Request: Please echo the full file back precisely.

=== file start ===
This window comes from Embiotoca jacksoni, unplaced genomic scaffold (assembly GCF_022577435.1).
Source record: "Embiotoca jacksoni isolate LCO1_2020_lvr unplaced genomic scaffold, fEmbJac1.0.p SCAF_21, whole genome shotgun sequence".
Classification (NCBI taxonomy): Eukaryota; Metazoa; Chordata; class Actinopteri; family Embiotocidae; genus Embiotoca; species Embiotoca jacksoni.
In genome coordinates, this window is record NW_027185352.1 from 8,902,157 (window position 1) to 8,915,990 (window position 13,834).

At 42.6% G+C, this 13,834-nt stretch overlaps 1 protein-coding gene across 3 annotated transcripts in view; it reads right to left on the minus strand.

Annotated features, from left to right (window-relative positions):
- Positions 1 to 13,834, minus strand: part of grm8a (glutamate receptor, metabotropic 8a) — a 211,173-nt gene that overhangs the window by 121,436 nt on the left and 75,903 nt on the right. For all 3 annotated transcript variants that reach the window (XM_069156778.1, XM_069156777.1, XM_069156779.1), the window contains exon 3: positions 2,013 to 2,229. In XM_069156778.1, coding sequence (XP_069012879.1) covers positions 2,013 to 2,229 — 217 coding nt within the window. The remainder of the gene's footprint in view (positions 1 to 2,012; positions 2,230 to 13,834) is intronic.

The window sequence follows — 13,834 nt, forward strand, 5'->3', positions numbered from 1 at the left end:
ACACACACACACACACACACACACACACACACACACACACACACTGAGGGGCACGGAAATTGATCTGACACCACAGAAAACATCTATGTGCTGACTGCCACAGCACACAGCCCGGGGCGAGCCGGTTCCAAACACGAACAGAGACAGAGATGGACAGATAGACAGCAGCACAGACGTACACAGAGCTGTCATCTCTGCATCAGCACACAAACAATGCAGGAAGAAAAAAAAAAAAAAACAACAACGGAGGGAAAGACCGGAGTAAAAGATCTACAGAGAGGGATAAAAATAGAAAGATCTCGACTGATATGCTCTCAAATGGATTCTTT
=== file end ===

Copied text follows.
This window comes from Embiotoca jacksoni, unplaced genomic scaffold (assembly GCF_022577435.1).
Source record: "Embiotoca jacksoni isolate LCO1_2020_lvr unplaced genomic scaffold, fEmbJac1.0.p SCAF_21, whole genome shotgun sequence".
Classification (NCBI taxonomy): Eukaryota; Metazoa; Chordata; class Actinopteri; family Embiotocidae; genus Embiotoca; species Embiotoca jacksoni.
In genome coordinates, this window is record NW_027185352.1 from 8,902,157 (window position 1) to 8,915,990 (window position 13,834).

At 42.6% G+C, this 13,834-nt stretch overlaps 1 protein-coding gene across 3 annotated transcripts in view; it reads right to left on the minus strand.

Annotated features, from left to right (window-relative positions):
- Positions 1 to 13,834, minus strand: part of grm8a (glutamate receptor, metabotropic 8a) — a 211,173-nt gene that overhangs the window by 121,436 nt on the left and 75,903 nt on the right. For all 3 annotated transcript variants that reach the window (XM_069156778.1, XM_069156777.1, XM_069156779.1), the window contains exon 3: positions 2,013 to 2,229. In XM_069156778.1, coding sequence (XP_069012879.1) covers positions 2,013 to 2,229 — 217 coding nt within the window. The remainder of the gene's footprint in view (positions 1 to 2,012; positions 2,230 to 13,834) is intronic.

The window sequence follows — 13,834 nt, forward strand, 5'->3', positions numbered from 1 at the left end:
ACACACACACACACACACACACACACACACACACACACACACACTGAGGGGCACGGAAATTGATCTGACACCACAGAAAACATCTATGTGCTGACTGCCACAGCACACAGCCCGGGGCGAGCCGGTTCCAAACACGAACAGAGACAGAGATGGACAGATAGACAGCAGCACAGACGTACACAGAGCTGTCATCTCTGCATCAGCACACAAACAATGCAGGAAGAAAAAAAAAAAAAAACAACAACGGAGGGAAAGACCGGAGTAAAAGATCTACAGAGAGGGATAAAAATAGAAAGATCTCGACTGATATGCTCTCAAATGGATTCTTT